Last year at Watches and Wonders, Rolex released a new generation of Daytona under the reference schema 126XXX. With a new metal-rimmed bezel, updated caliber 4131, and re-proportioned dial, this was a major update, especially by Rolex’s standards. The biggest surprise came with the platinum reference 126506, namely its sapphire exhibition caseback. Rolex included a similar caseback on the new Perpetual 1908. I read numerous articles calling these “Rolex’s first exhibition casebacks”, which is false. I read other articles calling them “Rolex’s first exhibition casebacks since 1931”, which is also false. Today, we’ll discuss Rolex's exhibition caseback from 1931, as well as the commercially-available example from 2005 that no one seems to remember. First, let’s cover a brief history of the exhibition caseback.
History of the Exhibition Watch Caseback
Image Source: thepocketwatchguy.com
Exhibition casebacks originated in the late-19th century. Then called “salesman cases”, these clear-backed watches were produced for salesmen to show potential customers the exquisite mechanics behind the dial. This practice was popular amongst American pocket watch manufacturers. It wasn’t until the mid-20th century that exhibition casebacks on wristwatches became popular and mass-produced. However, some brands produced a handful of “salesman case” wristwatches before the exhibition caseback phenomenon.
1931 Rolex Oyster Perpetual with Exhibition Caseback
Image Source: rolexmagazine.com
Rolex patented their self-winding movement in 1931, giving life to the infamous “Perpetual” moniker. One of the earliest known examples of an Oyster Perpetual – a watch that combined Rolex’s newly-patented automatic movement with their revolutionary waterproof “Oyster” case – had an exhibition caseback. This watch was likely used as a “salesman case” to show off the brand’s new self-winding rotor. While this is the first known exhibition caseback from Rolex, it was not commercially-available. That wouldn't arrive until 2005.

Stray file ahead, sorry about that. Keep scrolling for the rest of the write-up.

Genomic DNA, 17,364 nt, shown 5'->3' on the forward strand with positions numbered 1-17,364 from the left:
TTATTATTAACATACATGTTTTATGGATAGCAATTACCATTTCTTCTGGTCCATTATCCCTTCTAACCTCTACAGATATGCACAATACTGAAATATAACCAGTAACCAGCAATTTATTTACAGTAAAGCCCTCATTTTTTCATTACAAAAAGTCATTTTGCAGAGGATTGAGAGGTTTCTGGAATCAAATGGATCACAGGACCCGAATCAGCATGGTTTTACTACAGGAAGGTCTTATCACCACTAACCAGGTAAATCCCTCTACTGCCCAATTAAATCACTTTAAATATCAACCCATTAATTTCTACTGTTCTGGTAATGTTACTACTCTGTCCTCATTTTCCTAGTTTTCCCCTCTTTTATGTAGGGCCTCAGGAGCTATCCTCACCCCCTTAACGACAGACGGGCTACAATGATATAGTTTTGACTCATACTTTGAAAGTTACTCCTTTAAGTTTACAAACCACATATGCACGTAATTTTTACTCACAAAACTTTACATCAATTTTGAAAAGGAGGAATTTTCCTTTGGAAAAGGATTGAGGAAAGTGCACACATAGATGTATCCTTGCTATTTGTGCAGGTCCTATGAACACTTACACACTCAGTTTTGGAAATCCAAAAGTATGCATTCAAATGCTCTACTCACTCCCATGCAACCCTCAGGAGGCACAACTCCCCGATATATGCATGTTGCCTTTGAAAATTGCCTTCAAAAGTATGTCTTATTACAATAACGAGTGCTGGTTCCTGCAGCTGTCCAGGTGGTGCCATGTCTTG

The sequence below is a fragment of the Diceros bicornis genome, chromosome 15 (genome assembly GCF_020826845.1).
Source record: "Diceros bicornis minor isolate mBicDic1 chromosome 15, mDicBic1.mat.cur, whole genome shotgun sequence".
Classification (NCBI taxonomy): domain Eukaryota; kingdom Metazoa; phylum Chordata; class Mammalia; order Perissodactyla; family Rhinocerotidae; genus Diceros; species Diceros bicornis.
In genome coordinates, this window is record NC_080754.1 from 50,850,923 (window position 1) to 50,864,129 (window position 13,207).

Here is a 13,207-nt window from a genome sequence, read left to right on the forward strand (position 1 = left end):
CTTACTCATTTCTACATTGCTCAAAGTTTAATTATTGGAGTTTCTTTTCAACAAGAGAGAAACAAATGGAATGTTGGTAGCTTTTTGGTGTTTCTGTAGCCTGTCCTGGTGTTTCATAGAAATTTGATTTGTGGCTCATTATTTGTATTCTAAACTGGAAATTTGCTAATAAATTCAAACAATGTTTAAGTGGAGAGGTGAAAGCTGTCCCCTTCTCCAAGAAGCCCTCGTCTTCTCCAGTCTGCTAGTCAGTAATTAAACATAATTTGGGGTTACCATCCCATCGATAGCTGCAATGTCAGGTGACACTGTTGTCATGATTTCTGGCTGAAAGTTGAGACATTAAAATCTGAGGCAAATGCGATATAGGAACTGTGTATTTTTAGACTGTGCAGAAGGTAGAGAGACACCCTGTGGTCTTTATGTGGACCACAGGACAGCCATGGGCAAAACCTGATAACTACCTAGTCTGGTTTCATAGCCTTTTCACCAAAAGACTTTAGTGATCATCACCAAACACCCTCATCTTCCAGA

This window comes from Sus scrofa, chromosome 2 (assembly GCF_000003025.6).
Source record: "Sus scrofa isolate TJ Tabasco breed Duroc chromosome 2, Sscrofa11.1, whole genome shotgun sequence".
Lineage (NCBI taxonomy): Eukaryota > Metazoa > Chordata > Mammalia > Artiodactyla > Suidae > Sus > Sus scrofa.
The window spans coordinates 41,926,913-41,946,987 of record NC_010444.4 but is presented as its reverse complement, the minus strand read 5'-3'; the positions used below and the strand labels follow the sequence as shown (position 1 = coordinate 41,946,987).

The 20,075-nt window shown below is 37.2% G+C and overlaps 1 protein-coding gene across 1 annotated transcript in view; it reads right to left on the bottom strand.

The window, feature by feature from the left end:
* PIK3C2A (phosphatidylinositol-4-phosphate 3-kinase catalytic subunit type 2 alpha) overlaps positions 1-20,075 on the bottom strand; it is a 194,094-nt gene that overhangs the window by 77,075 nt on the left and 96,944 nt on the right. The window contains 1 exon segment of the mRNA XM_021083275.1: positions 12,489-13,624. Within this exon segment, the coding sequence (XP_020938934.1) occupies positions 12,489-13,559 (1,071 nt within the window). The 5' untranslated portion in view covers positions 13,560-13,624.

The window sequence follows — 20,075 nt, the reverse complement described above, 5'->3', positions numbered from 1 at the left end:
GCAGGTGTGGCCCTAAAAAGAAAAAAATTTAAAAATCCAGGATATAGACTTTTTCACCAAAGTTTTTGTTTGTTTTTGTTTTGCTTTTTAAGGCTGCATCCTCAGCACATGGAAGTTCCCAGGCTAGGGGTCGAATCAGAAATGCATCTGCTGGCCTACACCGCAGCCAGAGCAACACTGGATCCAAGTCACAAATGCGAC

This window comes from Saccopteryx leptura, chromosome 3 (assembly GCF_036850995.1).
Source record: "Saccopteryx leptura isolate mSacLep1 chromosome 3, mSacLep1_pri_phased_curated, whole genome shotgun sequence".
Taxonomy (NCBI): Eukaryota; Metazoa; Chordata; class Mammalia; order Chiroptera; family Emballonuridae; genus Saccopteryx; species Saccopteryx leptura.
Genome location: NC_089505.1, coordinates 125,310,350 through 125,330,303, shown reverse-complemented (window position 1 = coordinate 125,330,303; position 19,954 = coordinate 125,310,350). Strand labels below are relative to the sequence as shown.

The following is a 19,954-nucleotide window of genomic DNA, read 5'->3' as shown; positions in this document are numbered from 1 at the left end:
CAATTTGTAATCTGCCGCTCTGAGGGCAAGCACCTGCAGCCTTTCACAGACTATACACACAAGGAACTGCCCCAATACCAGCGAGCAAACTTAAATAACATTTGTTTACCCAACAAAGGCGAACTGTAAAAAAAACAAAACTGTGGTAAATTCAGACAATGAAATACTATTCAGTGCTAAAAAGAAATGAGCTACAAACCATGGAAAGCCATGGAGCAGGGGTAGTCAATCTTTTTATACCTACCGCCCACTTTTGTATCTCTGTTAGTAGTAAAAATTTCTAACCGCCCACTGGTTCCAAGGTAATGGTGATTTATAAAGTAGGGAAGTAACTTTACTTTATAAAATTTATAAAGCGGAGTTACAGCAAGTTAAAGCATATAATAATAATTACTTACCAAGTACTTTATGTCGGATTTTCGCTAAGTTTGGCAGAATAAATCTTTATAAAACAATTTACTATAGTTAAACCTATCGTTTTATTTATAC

2005 Rolex Cellini Prince with Exhibition Caseback
Image Source: hodinkee.com
Based on the 1928 Rolex Prince, the art-deco-inspired Rolex Cellini Prince features a sapphire exhibition caseback showcasing the beautifully-finished Rolex caliber 7040. These watches were produced from 2005 to 2014 and were available in four configurations: two in white gold, one in yellow gold, and one in Rolex’s proprietary Everose gold (rose/pink gold). These quirky rectangular watches often fly under the radar, but pose excellent value in the $8,000-$15,000 range. You’re getting a beautifully-sized, hand-wound, COSC-certified, precious metal Rolex with some serious history. Better yet, you can ogle at the stunning 7040 movement through a sapphire exhibition caseback (that did indeed exist before 2023).
Image Source: hodinkee.com
I love that Rolex is bringing back the exhibition caseback. In addition to the platinum Daytona ref. 126506 and Perpetual 1908, they included one on the ‘Le Mans’ Daytona ref. 126529LN in June of 2023. I hope to see exhibition casebacks included on future Rolex models. However, given the modern track record, I would only expect to see them on higher-end, precious metal examples. Let us know what you think of Rolex exhibition casebacks in the comments below.